Two conversations I had this past Saturday evening reminded me of some of the troubles I have with the concept of modesty. The first, a side conversation as part of a longer conversation on working to create women’s space in an environment of traditional, gendered Judaism, a friend told me that sometimes what the community holds to be the standards and what actually happens when she wears certain outfits are two different things, so she moderates what she wears more strictly in her current community than she would in other communities. It’s not that she finds them telling her that she’s dressed inappropriately, but rather she gets unwanted attention from immature eyes, and would rather not experience that. Later that evening, after my husband and I viewed the movie “Juno” on TV, he was trying to Google pictures of Jennifer Garner and Ellen Page to show me how he thought they looked alike, and had the events in Juno been real, he bet that they could have passed a child produced by Ms. Page as Ms. Garner’s child. Just a good old flight of fancy, but what it produced were a shocking number of pictures of Ms. Garner in her underwear, something R had not been expecting.
As we are all aware, sex sells, so it shouldn’t have been too surprising. However, R felt it was disturbing, since it seemed like another way to objectify these beautiful women – show me a still image of her in a string bikini rather than let me get to know her on a personal level. There’s another part of my brain though that says, hang on, but shouldn’t women be proud of their bodies? Isn’t there something powerful about having women be proud of what they look like and not being afraid to show that off? Clearly, not just the Jennifer Garner’s of the world, but for instance, the recent Campaign for Real Beauty by Dove, proves that the world does need more models of women taking pride in their bodies.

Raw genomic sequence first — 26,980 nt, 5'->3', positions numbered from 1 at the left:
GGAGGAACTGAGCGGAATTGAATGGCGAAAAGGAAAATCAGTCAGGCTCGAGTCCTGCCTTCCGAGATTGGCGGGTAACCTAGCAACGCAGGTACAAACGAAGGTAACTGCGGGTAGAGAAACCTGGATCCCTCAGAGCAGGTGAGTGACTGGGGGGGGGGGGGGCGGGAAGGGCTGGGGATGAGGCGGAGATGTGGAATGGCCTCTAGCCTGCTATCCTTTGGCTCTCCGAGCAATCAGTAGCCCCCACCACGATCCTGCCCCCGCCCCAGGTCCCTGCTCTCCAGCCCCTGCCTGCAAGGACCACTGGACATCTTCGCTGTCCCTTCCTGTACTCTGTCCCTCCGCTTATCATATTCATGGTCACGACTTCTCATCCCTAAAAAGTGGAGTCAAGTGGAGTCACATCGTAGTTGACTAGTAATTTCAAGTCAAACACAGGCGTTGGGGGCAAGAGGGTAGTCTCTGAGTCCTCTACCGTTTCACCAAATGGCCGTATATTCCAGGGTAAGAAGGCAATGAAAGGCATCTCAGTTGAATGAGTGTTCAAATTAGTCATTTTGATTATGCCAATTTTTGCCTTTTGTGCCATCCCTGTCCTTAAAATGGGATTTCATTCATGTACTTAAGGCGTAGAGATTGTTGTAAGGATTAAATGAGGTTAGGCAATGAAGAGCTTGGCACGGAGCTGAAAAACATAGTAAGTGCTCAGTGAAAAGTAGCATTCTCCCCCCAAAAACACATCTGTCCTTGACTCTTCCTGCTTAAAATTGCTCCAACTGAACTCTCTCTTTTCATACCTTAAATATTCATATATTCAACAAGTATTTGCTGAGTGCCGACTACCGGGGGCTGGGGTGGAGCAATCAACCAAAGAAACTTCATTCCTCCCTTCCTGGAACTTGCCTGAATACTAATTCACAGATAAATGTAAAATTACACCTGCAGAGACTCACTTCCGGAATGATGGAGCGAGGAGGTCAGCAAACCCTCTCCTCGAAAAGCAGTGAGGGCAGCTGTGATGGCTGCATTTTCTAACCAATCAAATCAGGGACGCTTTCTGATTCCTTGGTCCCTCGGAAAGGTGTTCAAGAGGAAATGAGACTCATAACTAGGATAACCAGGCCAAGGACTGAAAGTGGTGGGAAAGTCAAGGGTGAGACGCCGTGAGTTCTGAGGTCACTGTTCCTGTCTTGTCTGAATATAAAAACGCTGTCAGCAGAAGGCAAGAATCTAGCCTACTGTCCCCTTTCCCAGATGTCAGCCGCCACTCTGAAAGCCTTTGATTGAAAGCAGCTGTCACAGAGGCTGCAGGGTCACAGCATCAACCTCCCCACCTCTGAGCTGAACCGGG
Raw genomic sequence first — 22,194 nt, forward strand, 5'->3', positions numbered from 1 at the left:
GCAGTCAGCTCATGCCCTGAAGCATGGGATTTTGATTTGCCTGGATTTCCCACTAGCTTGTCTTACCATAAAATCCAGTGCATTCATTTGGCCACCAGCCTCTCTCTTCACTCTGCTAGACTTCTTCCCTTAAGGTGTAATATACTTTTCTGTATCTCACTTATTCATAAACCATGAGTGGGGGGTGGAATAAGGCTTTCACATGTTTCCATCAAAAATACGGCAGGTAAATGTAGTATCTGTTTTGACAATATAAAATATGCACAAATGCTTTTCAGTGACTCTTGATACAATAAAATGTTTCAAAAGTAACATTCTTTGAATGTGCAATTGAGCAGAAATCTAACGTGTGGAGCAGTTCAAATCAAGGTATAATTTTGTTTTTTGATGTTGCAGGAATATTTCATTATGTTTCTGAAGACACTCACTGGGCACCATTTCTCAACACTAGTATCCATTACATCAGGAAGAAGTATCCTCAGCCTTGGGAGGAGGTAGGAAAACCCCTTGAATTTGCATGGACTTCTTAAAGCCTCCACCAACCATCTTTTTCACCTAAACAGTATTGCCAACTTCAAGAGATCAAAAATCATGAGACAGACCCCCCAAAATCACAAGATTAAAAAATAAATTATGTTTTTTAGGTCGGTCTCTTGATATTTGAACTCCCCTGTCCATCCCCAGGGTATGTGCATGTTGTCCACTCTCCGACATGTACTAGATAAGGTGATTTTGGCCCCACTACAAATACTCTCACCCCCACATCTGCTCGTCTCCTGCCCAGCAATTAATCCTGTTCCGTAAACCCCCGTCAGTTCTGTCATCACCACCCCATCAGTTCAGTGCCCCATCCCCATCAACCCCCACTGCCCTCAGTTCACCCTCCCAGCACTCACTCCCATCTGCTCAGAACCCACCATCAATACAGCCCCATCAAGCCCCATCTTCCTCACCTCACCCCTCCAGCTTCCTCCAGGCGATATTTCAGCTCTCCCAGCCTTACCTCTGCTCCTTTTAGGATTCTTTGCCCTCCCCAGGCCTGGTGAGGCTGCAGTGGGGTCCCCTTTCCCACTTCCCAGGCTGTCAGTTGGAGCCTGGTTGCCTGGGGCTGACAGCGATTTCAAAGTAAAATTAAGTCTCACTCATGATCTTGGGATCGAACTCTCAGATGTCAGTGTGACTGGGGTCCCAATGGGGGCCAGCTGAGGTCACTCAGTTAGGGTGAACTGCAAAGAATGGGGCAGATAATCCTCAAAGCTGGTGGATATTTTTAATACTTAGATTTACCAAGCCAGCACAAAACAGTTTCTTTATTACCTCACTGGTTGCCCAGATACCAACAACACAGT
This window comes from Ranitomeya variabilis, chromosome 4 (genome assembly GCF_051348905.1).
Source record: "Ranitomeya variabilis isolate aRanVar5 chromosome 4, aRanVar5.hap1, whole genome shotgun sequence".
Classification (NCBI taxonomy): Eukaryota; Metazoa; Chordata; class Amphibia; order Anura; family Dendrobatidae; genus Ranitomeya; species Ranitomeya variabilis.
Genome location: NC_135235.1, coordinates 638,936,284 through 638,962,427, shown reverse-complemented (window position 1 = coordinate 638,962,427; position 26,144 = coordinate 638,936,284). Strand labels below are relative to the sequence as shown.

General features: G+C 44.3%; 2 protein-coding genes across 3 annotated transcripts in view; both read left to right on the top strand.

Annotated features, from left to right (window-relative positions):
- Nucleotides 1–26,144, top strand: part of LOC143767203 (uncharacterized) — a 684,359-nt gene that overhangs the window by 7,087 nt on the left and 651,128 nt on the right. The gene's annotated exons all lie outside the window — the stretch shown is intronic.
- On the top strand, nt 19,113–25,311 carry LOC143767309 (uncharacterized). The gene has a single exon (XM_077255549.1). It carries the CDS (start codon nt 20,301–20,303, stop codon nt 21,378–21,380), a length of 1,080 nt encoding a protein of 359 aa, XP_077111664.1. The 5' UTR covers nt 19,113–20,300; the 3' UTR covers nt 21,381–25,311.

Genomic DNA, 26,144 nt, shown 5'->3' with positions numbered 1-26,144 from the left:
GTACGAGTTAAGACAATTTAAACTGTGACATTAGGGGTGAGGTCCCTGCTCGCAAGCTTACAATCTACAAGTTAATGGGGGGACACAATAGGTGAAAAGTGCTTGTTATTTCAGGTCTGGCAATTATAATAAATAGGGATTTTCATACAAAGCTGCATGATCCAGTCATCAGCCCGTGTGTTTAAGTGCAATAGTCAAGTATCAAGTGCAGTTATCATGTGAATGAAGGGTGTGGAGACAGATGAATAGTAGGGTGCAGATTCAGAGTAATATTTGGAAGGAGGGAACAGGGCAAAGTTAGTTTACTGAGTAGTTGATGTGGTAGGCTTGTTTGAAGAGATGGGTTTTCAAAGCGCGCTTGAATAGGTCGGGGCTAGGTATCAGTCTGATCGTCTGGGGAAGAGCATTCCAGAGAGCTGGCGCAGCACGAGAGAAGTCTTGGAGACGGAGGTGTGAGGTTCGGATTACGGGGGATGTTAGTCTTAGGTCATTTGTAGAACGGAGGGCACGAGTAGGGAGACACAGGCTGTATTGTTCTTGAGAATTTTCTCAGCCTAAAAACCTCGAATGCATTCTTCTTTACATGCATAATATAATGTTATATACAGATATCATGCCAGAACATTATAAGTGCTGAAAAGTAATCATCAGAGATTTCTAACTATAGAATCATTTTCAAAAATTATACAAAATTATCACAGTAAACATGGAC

Maybe this seems a little weird given the topic of modesty, to be discussing a campaign in which women are in their underwear. The point though, is that women should take pride in their bodies, and that can take many forms. In my opinion, most of those ways are modest, dressing in a way that takes pride in your body without being showy or over sexualized. Dressing with pride with a style that looks good for you, rather than for the opposite sex or some other reason. It can be tough – but it seems to me, worth it.
There’s another aspect of the Dove campaign – sometimes it’s about changing the ways in which we identify things. As the picture above says – wrinkled? or wonderful? This can be true about sexualization as well – is it beautiful? or sexy? I also wonder if our focus on modesty sometimes makes things sexual that aren’t – the proverbial ankle in Victorian times. Rather than being over-sexualized, maybe most of society has made nothing sexual – until it is. So we reclaim that space, but we have to be proud as well. A careful, careful balancing act.